United States of America, Plaintiff-appellee, v. William J. Tocki, Defendant-appellant, 967 F.2d 595 (9th Cir. 1992)Annotate this Case
Argued and Submitted June 4, 1992. Decided June 8, 1992
Before EUGENE A. WRIGHT, CANBY and WIGGINS, Circuit Judges.
William Tocki appeals his conviction for being a felon in possession of ammunition. Upon his arrest the police conducted two searches; a legal one of his person, and an unlawful search of his car. The officers commingled the evidence found during the two searches. The court suppressed the evidence found in the unlawful search of Tocki's car. He claims that all this evidence should have been suppressed because, as a result of the commingling, the illegal search tainted the lawfully-obtained evidence. We affirm.
* Subsequent to Tocki's arrest, an officer conducted a search of his person and found eleven .44 caliber cartridges in his coat pocket. They were placed in a property bag. The officer then searched Tocki's vehicle and found a loaded revolver. Another officer unloaded the weapon, removed six cartridges and placed those in the same bag with the eleven cartridges found in Tocki's pocket.
Tocki was charged with being a felon in possession of a loaded firearm. After the district court granted his motion to suppress the firearm and the cartridges found inside, the government dismissed that charge and did not appeal the suppression.
Tocki was then charged in a second indictment for being a felon in possession of ammunition. The judge denied his motion to suppress the 17 cartridges. Those included the six that were found in the revolver and previously suppressed.
At a nonjury trial, the government put into evidence all 17 cartridges in the form of two exhibits. Exhibit 1 included eight cartridges with no loading or extraction markings on them, and Exhibit 4 included nine cartridges with loading and extraction markings on them. Tocki claims that Exhibit 4 should not have been admitted in evidence because it contained the six cartridges previously suppressed, and that Exhibit 1 should not have been admitted because it was evidence derived from illegally seized material and was tainted.
We review de novo the question whether evidence derived from an illegal search is sufficiently tainted to require suppression. United States v. Johns, 891 F.2d 243, 244 (9th Cir. 1989) (quoting United States v. McConney, 728 F.2d 1195, 1200-01 (9th Cir. 1984) (en banc)).
When the government commingles lawfully and unlawfully obtained evidence, the evidence must be suppressed unless the government can identify the specific items lawfully seized. United States v. Finucan, 708 F.2d 838 (1st Cir. 1983). In Finucan, the government seized documents in an unlawful search that were later commingled with lawfully obtained documents. The district court ordered a blanket suppression of all the documents. On appeal, the court re-opened the hearings to allow the government to come forward with clear proof of any records not clearly attributable to the illegal search. Id. at 845.
We reject Tocki's argument that Finucan is distinguishable because in Finucan, identification of the illegally obtained evidence was accomplished through identification of the agent's initials on the back of the documents, whereas here the government used microscopic examination. This is not a relevant distinction. In our case, microscopic examination was necessary to identify the cartridges, and this was not a manipulation of the evidence.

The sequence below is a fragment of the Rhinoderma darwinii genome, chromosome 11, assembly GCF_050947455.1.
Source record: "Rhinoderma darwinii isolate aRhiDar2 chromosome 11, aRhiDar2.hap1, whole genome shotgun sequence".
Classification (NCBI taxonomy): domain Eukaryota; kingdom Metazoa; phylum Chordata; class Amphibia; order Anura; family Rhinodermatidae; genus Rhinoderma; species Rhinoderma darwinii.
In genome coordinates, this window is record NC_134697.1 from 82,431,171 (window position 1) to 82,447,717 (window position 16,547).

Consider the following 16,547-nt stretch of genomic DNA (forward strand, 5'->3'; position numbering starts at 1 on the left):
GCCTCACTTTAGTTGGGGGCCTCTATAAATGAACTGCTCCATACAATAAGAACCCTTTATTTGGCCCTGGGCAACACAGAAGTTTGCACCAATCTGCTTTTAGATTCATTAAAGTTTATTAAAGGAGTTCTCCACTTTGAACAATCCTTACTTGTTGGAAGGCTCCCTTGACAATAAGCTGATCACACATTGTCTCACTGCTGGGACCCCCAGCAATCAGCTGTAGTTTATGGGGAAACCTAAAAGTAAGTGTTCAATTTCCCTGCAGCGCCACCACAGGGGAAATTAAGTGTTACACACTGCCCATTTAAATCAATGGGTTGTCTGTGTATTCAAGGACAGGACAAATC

The district court properly allowed the government to examine all cartridges to allow it to meet its burden.
Tocki argues that the eight cartridges in Exhibit I should not have been admitted in evidence because they were derived from illegally obtained evidence.
In Wong Sun v. United States, 371 U.S. 471 (1963), the Court discussed whether evidence obtained after an illegal search should be suppressed as fruit of the poisonous tree. It said that the inquiry should be: "whether, granting establishment of the primary illegality, the evidence to which instant objection is made has been come at by exploitation of that illegality or instead by means sufficiently distinguishable to be purged of the primary taint." Id. at 488.
The prosecution here did not exploit the illegal search when it examined all 17 cartridges. The illegally obtained material did not significantly direct the investigation nor lead to any new evidence. The government's firearms expert testified that he did not use the suppressed firearm to determine that the eight bullets in Exhibit 1 had never been extracted from a firearm. The government attempted only to distinguish between the cartridges obtained legally and those obtained illegally.
The court did not err when it admitted the eight unmarked cartridges in evidence.
The admission of improper evidence is harmless error when ample evidence supports conviction after the improper evidence is disregarded. Federal Trade Commission v. American National Cellular, 868 F.2d 315, 322 (9th Cir. 1989).
Because the revolver and the cartridges contained in it had been suppressed previously, it was error for the court to admit them in evidence. There was still sufficient evidence to establish Tocki's guilt, however.
The court stated explicitly that it would not consider the suppressed evidence in determining guilt or innocence. There was uncontested testimony that the officer found eleven cartridges in Tocki's pocket. The expert witness found that eight cartridges bore no loading or extraction markings and he testified that loading and extracting cartridges without the cartridges showing any loading or extraction marks was not probable.
The admission of the improper evidence was harmless error.
This disposition is not appropriate for publication and may not be cited to or by the courts of this circuit except as provided by Ninth Circuit Rule 36-3